(My full options education article on why buy-writes have the exact same risk/reward as selling naked puts is at the end of this article.) The second reason I closed the position was there was a chance that SE would report earnings during the May expiration cycle. That would potentially bring another layer of risk to our May buy-write position. As you can see in the graphic below my options trading tool is estimating earnings will be reported the Wednesday before expiration, which would certainly keep the value of the buy-write high through earnings. Another way I can determine when a company is due to report earnings is by comparing the volatility of the options each month. The volatility/price of options in the reporting month is higher than the months before and after earnings. Here is an example using Zendesk (ZEN), which will report earnings tonight: What you can see in this graphic is that with the options expiring May 17 option volatility is 56.17, way more expensive than the June 21 option volatility, which is 41.77. In essence, the price of options/volatility is telling you that ZEN’s earnings are in the May option expiration. Now let’s circle back to SE. Yesterday, the May option volatility in SE was significantly more expensive than June. And because of that I assumed that SE would report earnings in May. However, based on a trade today, and how the options market is reacting to this trade, I now believe that SE’s earnings will come during the June expiration cycle, not May. First, here is the trade: Seller of 7,500 Sea (SE) May 25 Calls for $1 – Stock at 25 Buyer of 7,500 Sea (SE) June 25 Calls for $1.90 – Stock at 25 This trade, and the subsequent volatility shift, would lead me to believe earnings are now in June. As the graphic below shows, the May volatility is down 6.7 points and now below the June volatility. Yesterday the May volatility was approximately four points higher than June … and today June is now 2.5 points higher than May (48.8 vs. 46.19). The earnings date for SE is still not confirmed. However, by paying attention to the price of options/volatility you can get a good read on when the options market is predicting a company will report. Below is an options education article I wrote several years ago demonstrating that while Covered Calls/Buy-writes are considered a safe trade, and Naked Put Sales are perceived to have high risk, at the end of the day they have the EXACT same risk/reward. Buy-Write vs. Naked Put Sale Buy-writes, also known as covered calls, are one of the general public’s most popular options trading strategies. Selling naked puts (the sale of a put in an stock or index without a stock position), on the other hand, is feared by the general public as it’s considered to have much greater risk than a traditional buy-write. But when you break down the profit and loss potential of the two strategies, you can see that they’re identical. Let’s start by looking at a buy-write/covered call: A covered call is a strategy in which the trader holds a long position in a stock and writes (sells) a call option on the same stock in an attempt to generate income. Because the trader sold a call against his stock position, his upside is now limited. For example, let’s say you own 100 shares of Alcoa (AA), which is currently trading at 13.99. You then theoretically sell one AA July 14 Call (expiring 7/19/2014) for $0.51 for each of your 100 shares. Let’s take a look at a few scenarios for this trade: In this scenario, AA shares trade flat for the next month and the stock stays below the 14-strike price. At this point, the options you sold will expire worthless, and you will have collected your full premium of $0.51 per share ($51). Thus you will have created a yield of 3.78% in one month’s time. In this scenario, AA shares fall to 13.48. At this point, the options you sold will expire worthless and you will have collected your full premium of $0.51 per share ($51). However, your 100 shares of AA will have lost $51 of value. Thus, you are breakeven on the trade. At this time, you could simply sell the next month’s calls against your stock position. In this scenario, AA shares fall to 13. Once again, the options you sold will expire worthless and you will have collected your full premium of $0.51 (or $51). However, your shares of AA will have lost $99 of value, leaving you down $48 on the trade. At this time, you could simply sell the next month’s calls against your stock or exit the entire position by selling your stock. In this scenario, AA shares rise above 14. At this point, the owner of the 14 calls will exercise his right to buy the stock from you. This will leave you with no position. However, you have collected your $0.51 (or $51) and made $0.01 on the stock position. Here is the profit and loss graph of this trade: Now let’s take a look at the scenarios of selling a Naked Put in the same stock. (Remember, selling naked puts is the sale of a put in a stock or index without a stock position.) With stock AA trading at 13.99, we could sell the July 14 Puts (expiring 7/19/2014) for $0.51. Let’s take a look at a few scenarios for this trade: In this scenario, AA shares trade flat for the next month and the stock stays below the 14-strike price. At this point, the options you sold will expire in the money, and you will have collected your premium of $0.51 per share ($51). Now you will be long the stock, but will have created a yield of 3.78% in one month’s time. At this time, you could simply sell the next month’s calls against your stock position. In this scenario, AA shares fall to 13.48. At this point, the puts you sold will expire in the money. Thus you will buy the stock at 14. However, since you collected your full premium of $0.51 per share ($51) this makes up for the loss on the stock. Thus, you are breakeven on the trade. At this time, you could simply sell the next month’s calls (switching to a buy-write now that you own shares) against your stock position. In this scenario, AA shares fall to 13. At this point, your puts are in the money so you will be forced to buy the stock at 14. You will have collected your full premium of $0.51 (or $51). However, your shares of AA will have lost $99 of value, making you down $48 on the trade. At this time, you could simply sell the next month’s calls against your stock or exit the entire position by selling your stock. In this scenario, AA shares rise above 14. At this point, the puts you sold will expire worthless and you will have collected your full premium of $0.51, or a yield of 3.78%. Here is the profit and loss graph of this trade: So what jumps out about these two charts? They are absolutely identical! The most you can make is the same, and the most you can lose is the same. We can go through this exercise hundreds of times but each time the profit and loss graphs will be identical. Thus, executing a buy-write is “synthetically” identical to selling a naked put. Jacob Mintz is a professional options trader and editor of Cabot Options Trader. He is also the founder of OptionsAce.com, an options mentoring program for novice to experienced traders. Using his proprietary options scans, Jacob creates and manages positions in equities based on risk/reward and volatility expectations. Jacob developed his proprietary risk management system during his years as an options market maker on the Chicago Board of Options Exchange and at a top tier options trading company from 1999 - 2012. You can follow Jacob on Twitter.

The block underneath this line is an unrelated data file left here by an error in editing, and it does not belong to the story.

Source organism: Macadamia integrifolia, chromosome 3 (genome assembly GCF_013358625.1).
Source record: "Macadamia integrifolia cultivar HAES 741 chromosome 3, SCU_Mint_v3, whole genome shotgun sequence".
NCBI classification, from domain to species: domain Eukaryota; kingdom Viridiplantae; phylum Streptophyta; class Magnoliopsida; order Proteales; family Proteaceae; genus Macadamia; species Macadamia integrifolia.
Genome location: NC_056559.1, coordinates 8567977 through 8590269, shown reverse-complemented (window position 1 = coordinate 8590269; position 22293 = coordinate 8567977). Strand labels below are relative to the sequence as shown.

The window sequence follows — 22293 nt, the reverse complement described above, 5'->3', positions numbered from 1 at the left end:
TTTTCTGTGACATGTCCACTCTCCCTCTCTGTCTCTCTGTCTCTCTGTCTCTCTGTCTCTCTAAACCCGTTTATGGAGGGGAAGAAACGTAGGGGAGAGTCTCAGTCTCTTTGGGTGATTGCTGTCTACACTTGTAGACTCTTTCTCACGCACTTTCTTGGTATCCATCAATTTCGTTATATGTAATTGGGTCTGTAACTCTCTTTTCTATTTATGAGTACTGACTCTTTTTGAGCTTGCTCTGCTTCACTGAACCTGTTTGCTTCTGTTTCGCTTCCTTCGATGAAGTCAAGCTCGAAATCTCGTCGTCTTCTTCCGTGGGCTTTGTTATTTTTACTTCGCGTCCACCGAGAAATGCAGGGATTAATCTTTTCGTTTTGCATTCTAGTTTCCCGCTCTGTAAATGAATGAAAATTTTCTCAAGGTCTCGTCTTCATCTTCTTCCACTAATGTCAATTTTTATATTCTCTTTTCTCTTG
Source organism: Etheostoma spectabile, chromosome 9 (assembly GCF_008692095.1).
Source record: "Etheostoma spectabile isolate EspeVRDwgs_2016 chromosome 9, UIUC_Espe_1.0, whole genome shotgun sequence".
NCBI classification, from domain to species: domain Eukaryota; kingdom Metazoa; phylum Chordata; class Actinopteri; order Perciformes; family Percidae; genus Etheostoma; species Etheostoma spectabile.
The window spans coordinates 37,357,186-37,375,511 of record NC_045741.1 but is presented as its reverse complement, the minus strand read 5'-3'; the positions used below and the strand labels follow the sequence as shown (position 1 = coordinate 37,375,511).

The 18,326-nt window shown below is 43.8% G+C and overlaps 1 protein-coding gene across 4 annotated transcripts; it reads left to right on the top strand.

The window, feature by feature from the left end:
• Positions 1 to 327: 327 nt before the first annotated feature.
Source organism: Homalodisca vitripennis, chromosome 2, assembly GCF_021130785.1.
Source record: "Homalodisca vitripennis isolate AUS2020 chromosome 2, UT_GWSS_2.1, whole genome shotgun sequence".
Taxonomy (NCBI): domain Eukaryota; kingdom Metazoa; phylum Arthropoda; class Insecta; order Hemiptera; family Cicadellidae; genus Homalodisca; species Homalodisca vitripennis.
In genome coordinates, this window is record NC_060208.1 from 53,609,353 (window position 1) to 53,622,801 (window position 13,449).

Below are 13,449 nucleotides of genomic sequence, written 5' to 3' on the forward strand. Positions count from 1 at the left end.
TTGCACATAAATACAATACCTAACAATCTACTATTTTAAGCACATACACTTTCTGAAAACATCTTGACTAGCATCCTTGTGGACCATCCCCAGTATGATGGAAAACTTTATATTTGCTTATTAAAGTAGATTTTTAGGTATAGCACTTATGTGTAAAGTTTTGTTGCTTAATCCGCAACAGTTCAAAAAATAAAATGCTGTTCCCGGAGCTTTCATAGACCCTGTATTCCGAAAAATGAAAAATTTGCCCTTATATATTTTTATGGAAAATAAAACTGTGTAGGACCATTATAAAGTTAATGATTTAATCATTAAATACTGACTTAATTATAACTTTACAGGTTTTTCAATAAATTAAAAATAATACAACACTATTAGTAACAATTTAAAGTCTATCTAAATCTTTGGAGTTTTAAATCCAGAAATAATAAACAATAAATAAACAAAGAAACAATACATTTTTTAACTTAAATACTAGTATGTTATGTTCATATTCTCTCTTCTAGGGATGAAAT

2. Introduction The first question you need to answer is: will you hold your position through earnings, or will you close it before the announcement. In some of my previous articles, I described few ways to trade earnings if you don't want to hold the trade through the announcement. Our favorite ways to do it are with Straddles and Calendar Spreads. Personally I don't like to hold those trades through earnings. But if you decide to do so, please make sure you do it the proper way and understand the risks. So if you decided to hold, the next questions would be: directional or non directional? Buy premium or sell premium? Here is a simple way to look at potential trades. The options market will always tell you how much stock movement the options market is pricing in for earnings, or any event. For example, let’s take a look at what the options market was expecting from Apple (AAPL), which reported earnings last month. With AAPL stock trading at 190 we need to look at the price of the straddle closest to 190. And these options need to be the calls and puts that expire the week of earnings. In this case, with earnings on July 31, we look for the options that expire on Friday, August 3. The calls were worth approximately $4.85, and the puts were worth $4.27 just before earnings were announced. When we combine these two values it tells us that the options market is pricing in an expected move of $9.12, or 4.8%, after earnings. This is what we call the "implied move". Now you need to do some homework and decide if you believe the options are overpriced (and the stock will move less than the implied move) or underpriced (and the stock will move more than the implied move). Buying Premium If you believe that the options are underpriced, you should buy premium, using a long straddle or a long strangle. If you buy a straddle, then the P/L is pretty much straightforward: If the stock moves more than the implied move after earnings, your trade will be a winner. If the stock moves less than the implied move after earnings, your trade will be a loser. Taking AAPL earnings as an example: The straddle implied $9.12 or 4.8% move. In reality the stock moved almost $12, or ~6.0%. Which means that the straddle return was over 25%. Strangle is a more aggressive strategy. It would usually require the stock to move more to produce a gain. But if the stock cooperates, the gains will be higher as well. In case of AAPL, doing 185/195 strange would produce over 40% gain (all prices are at the market close before and after earnings). Obviously if the stock did not cooperate, the strangle would lose more as well. Which makes it a higher risk higher reward trade. Selling Premium If you believe that the options are overderpriced, you should sell premium. You can sell premium in one of the following ways: Sell a (naked) straddle. This strategy is the opposite of buying a long straddle, and the results will be obviously opposite as well. If the stock moves more than expected, the trade will be a loser. If it moves less than expected, it will be a winner. Sell a (naked) strangle. This strategy is an opposite of buying a long strangle, and similarly, a more aggressive trade. Take the last FB earnings for example. Selling 1 SD strangle would produce a $208 credit. When the stock was down almost 20% after earnings, the trade was down a whopping $2,407, which would erase 12 months of gains (even if ALL previous trades were winners). This is why I would recommend never holding naked options positions through earnings. The risk is just too high. Buy an iron condor. This strategy would involve selling a strangle and limiting the risk by buying further OTM strangle. In case of a big move, your loss is at least limited. Selling options around 1 SD would produce modest gains most of the time, but average loss will typically be few times higher than average gain. Buy a butterfly spread. This strategy would involve selling a straddle and limiting the risk by buying a strangle. In case of a big move, your loss is at least limited, like with iron condor. This strategy has much more favorable risk/reward than iron condor, but number of losing trades will be much higher as well. Buy a calendar spread. This strategy would involve selling ATM put or call expiring on the week of earnings and buying ATM put or call with further expiration. The rationale is that near term short options will experience much bigger IV collapse than the long options, making the trade a winner. To me, this would probably be the best way to hold through earnings in terms of risk/reward and limiting the losses. As a rule of thumb: If the stock moves as expected after earnings, all strategies will be around breakeven. If the stock moves more than expected after earnings, all premium buying strategies will be winners, and all premium selling strategies will be losers. So which one is better? To me, any strategy that involves holding through earnings is just slightly better than 50/50 gamble (assuming you did your homework and believe that you have an edge). Earnings are completely unpredictable. Selling options around earnings have an edge on average for most stocks, but they have a much higher risk than buying options, especially if the options are uncovered. Those "one in a lifetime events" like Facebook 20% drop happen more often than you believe. Many options "gurus" recommend selling premium before earnings to take advantage of Implied Volatility collapse that happens after earnings. What they "forget" to mention is the fact that if the stock makes a huge move, IV collapse will not be very helpful. The trade will be a big loser regardless. Directional or non directional? So far we discussed non directional earnings trades, where you select ATM options. But those trades can be structured with directional bias as well. For example: If you were bullish before AAPL earnings and believed the stock will go higher, instead of buying the 190 straddle, you could buy the 185 straddle. This trade would be bullish, and earn more if the stock moved higher, but it would also lose more than ATM straddle if you were wrong and the stock moved down. As an alternative, you could buy an OTM calendar (for example, at $200 strike). If you were right, you would benefit twice: from the stock direction and IV collapse. But you would need to "guess" the price where you believe the stock will be trading after earnings with high level of accuracy. If you guess the direction right, but the stock makes huge move beyond the calendar strike, you can still lose money even if you were right about the direction. For example, the 190 (ATM) calendar would lose around 40-50% (which was expected since the stock moved more than the implied move). But the 200 (OTM) calendar would gain around 120% since the stock moved pretty close to the 200 strike, so you gained from the IV collapse AND the stock movement. Conclusion Earnings trades are high risk high reward trades if held through earnings. Anything can happen after earnings, so you should always assume 100% loss and use a proper position sizing. Traders who advocate those strategies argue that they can always control risk with position sizing, which is true. But the question is: if I can trade safer strategies and allocate 10% per trade, why trade those high risk strategies and allocate only 2% per trade? After all, what matter if the total portfolio return. If a trade which is closed before earnings earns 20% (with 10% allocation), it contributes 2% growth to the portfolio. To get the same portfolio return on a trade with 2% allocation, it has to earn 100%. Is it worth the risk and the stress? That's for you to decide. Related articles: How We Trade Straddle Option Strategy Buying Premium Prior To Earnings - Does It Work? Why We Sell Our Straddles Before Earnings Selling Strangles Prior To Earnings How We Trade Calendar Spreads Long Straddle Through Earnings Backtest